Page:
Because I am naturally the party planner/social butterfly type, I chatted with several wall-flowers/introverts/side door gals to help me understand some things that could help equip others to “get out” there and form a community. Now, I’m not talking about starting a once a week, full day Charlotte Mason co-op unless that’s your cup of tea for a place to begin. Haha! I’m just talking about getting one or two other mommas together to start working on your “momma community” and then maybe branching out to do a Natural History Club with those moms and their children. This is exactly the thing that I’ve recently done. I’ll tell you all about that at the end of the post. It has been an answer to prayer! It wasn’t just my prayers that were answered, but those in the group said that they had been praying for the same thing…community! If you feel the little tug in your heart, do it! Go for it! The Lord will bless your efforts and obedience.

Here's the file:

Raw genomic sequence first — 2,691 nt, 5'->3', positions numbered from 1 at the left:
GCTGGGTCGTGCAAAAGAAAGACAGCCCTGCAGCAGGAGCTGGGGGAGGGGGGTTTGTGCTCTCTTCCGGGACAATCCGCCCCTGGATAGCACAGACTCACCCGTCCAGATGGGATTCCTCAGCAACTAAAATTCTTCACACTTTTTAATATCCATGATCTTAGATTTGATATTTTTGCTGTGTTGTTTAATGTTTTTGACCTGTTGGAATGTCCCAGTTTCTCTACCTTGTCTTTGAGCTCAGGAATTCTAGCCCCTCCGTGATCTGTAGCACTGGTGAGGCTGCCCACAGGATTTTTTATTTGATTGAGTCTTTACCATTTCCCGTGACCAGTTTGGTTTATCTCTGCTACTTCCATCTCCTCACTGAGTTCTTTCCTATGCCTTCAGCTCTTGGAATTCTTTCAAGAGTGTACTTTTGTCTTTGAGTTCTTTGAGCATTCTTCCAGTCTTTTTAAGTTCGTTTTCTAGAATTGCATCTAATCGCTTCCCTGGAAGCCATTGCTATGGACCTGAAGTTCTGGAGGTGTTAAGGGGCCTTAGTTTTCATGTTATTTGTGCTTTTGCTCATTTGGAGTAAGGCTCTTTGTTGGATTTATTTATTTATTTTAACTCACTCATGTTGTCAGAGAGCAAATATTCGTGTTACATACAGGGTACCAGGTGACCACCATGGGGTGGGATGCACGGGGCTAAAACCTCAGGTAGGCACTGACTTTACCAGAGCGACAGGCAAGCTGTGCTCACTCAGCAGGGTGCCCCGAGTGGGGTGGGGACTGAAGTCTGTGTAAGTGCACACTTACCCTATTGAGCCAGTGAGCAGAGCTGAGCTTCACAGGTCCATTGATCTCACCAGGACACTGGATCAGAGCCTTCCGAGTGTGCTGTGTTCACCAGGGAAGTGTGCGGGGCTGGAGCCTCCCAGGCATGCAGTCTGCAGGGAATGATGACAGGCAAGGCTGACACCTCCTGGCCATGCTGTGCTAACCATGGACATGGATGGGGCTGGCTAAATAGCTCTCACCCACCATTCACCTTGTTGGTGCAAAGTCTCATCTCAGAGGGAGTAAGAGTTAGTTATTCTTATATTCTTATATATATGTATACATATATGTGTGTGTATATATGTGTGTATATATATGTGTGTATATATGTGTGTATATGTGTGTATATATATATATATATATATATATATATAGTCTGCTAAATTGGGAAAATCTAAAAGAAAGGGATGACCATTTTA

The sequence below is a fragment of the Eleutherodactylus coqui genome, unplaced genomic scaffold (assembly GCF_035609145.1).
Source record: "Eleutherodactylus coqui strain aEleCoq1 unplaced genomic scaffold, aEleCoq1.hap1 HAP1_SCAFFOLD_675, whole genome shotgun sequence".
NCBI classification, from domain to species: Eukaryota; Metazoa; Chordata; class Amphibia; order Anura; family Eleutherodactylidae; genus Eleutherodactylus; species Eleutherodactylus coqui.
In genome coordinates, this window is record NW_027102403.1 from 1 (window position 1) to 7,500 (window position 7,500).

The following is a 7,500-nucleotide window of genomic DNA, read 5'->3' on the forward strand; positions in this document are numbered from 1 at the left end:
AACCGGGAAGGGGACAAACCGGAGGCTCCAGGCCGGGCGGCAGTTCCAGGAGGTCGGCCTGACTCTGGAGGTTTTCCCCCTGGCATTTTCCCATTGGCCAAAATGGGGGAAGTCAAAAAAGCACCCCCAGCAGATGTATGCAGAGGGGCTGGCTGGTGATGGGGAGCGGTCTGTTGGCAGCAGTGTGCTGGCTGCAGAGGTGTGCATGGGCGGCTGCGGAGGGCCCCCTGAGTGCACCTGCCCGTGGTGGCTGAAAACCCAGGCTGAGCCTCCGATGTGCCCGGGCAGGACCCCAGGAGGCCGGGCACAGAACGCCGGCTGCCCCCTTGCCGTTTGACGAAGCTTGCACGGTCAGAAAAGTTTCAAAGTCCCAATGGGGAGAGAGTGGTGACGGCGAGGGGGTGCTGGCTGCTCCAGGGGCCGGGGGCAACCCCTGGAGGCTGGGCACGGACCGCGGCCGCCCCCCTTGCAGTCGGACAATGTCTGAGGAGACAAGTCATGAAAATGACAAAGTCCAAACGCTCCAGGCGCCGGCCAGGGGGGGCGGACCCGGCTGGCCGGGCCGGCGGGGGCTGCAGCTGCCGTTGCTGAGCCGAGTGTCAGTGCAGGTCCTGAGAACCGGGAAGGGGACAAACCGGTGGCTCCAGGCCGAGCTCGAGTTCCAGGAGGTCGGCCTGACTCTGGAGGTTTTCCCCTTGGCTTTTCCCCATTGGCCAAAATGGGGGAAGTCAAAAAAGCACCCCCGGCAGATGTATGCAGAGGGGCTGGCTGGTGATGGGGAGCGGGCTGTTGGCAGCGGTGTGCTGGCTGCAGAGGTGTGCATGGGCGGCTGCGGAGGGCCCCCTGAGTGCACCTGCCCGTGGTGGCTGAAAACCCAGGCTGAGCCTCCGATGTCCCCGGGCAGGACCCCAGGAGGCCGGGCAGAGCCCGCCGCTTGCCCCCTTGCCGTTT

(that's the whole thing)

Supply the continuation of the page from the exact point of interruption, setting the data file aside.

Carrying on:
Do you know that I am extremely introverted? Holding CM meetings, going to conferences, and talking on the podcast is actually painful – at first. But then I get caught up in the flow of the extroverts and I can manage. Anyway, all that so you can encourage the introverts among us that great things can be accomplished despite this aspect of our personality. ~Nicole W.
So let’s hear from these pretty wall-flowers and see what wisdom they have to share. And even if you are extroverted, and it wouldn’t necessarily be out of your comfort zone to start a group, there are nuggets of gold for you to find here, too!
If you consider yourself “introverted”, what are some steps you took in order to get a small CM community formed in your area?
I feel like God nudged me out of my comfort zone. Everything happened very organically. I have read through several of Charlotte’s works. I was beginning to read through Volume 6 and was talking about it with two friends who didn’t know each other. Both of them were interested in reading with me, so I thought, why not do it together? Both of the ladies are Soiréers, but aren’t as active online as I am. I’m hoping to convince them to go to CMI with me! ~Amanda K.